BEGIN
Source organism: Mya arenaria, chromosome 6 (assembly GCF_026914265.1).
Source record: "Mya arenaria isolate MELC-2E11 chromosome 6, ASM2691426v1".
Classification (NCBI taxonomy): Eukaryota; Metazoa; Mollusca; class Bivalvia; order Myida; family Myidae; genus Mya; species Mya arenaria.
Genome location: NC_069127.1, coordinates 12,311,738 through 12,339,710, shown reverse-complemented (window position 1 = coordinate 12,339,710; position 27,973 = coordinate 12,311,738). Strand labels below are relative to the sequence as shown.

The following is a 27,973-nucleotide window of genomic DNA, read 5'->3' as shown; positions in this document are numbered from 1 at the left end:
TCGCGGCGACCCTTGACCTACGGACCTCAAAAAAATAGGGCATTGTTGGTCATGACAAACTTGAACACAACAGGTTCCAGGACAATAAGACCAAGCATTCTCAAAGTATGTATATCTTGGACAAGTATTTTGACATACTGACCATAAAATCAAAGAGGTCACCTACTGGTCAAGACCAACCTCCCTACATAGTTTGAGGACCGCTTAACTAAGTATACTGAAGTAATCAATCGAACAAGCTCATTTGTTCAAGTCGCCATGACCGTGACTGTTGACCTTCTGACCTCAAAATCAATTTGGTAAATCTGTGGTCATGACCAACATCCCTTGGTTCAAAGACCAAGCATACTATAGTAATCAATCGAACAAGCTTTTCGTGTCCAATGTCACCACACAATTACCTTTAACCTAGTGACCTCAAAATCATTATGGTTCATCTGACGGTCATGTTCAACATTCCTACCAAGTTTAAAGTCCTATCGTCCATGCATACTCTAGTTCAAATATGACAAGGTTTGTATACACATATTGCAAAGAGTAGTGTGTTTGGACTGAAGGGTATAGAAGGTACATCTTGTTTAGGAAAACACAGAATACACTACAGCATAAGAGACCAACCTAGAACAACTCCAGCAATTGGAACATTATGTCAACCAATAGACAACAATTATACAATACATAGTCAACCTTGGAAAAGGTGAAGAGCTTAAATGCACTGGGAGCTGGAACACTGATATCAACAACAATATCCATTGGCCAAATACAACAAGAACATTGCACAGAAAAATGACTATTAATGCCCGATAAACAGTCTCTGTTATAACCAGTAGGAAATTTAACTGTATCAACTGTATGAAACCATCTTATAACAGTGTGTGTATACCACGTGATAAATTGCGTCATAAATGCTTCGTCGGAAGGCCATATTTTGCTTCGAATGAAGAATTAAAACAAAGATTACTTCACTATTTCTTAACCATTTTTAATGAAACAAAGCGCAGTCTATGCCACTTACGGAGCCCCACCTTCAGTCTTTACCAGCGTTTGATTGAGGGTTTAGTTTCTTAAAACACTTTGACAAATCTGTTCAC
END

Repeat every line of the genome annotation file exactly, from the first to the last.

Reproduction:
Source organism: Mya arenaria, chromosome 6 (assembly GCF_026914265.1).
Source record: "Mya arenaria isolate MELC-2E11 chromosome 6, ASM2691426v1".
Classification (NCBI taxonomy): Eukaryota; Metazoa; Mollusca; class Bivalvia; order Myida; family Myidae; genus Mya; species Mya arenaria.
Genome location: NC_069127.1, coordinates 12,311,738 through 12,339,710, shown reverse-complemented (window position 1 = coordinate 12,339,710; position 27,973 = coordinate 12,311,738). Strand labels below are relative to the sequence as shown.

The following is a 27,973-nucleotide window of genomic DNA, read 5'->3' as shown; positions in this document are numbered from 1 at the left end:
TCGCGGCGACCCTTGACCTACGGACCTCAAAAAAATAGGGCATTGTTGGTCATGACAAACTTGAACACAACAGGTTCCAGGACAATAAGACCAAGCATTCTCAAAGTATGTATATCTTGGACAAGTATTTTGACATACTGACCATAAAATCAAAGAGGTCACCTACTGGTCAAGACCAACCTCCCTACATAGTTTGAGGACCGCTTAACTAAGTATACTGAAGTAATCAATCGAACAAGCTCATTTGTTCAAGTCGCCATGACCGTGACTGTTGACCTTCTGACCTCAAAATCAATTTGGTAAATCTGTGGTCATGACCAACATCCCTTGGTTCAAAGACCAAGCATACTATAGTAATCAATCGAACAAGCTTTTCGTGTCCAATGTCACCACACAATTACCTTTAACCTAGTGACCTCAAAATCATTATGGTTCATCTGACGGTCATGTTCAACATTCCTACCAAGTTTAAAGTCCTATCGTCCATGCATACTCTAGTTCAAATATGACAAGGTTTGTATACACATATTGCAAAGAGTAGTGTGTTTGGACTGAAGGGTATAGAAGGTACATCTTGTTTAGGAAAACACAGAATACACTACAGCATAAGAGACCAACCTAGAACAACTCCAGCAATTGGAACATTATGTCAACCAATAGACAACAATTATACAATACATAGTCAACCTTGGAAAAGGTGAAGAGCTTAAATGCACTGGGAGCTGGAACACTGATATCAACAACAATATCCATTGGCCAAATACAACAAGAACATTGCACAGAAAAATGACTATTAATGCCCGATAAACAGTCTCTGTTATAACCAGTAGGAAATTTAACTGTATCAACTGTATGAAACCATCTTATAACAGTGTGTGTATACCACGTGATAAATTGCGTCATAAATGCTTCGTCGGAAGGCCATATTTTGCTTCGAATGAAGAATTAAAACAAAGATTACTTCACTATTTCTTAACCATTTTTAATGAAACAAAGCGCAGTCTATGCCACTTACGGAGCCCCACCTTCAGTCTTTACCAGCGTTTGATTGAGGGTTTAGTTTCTTAAAACACTTTGACAAATCTGTTCAC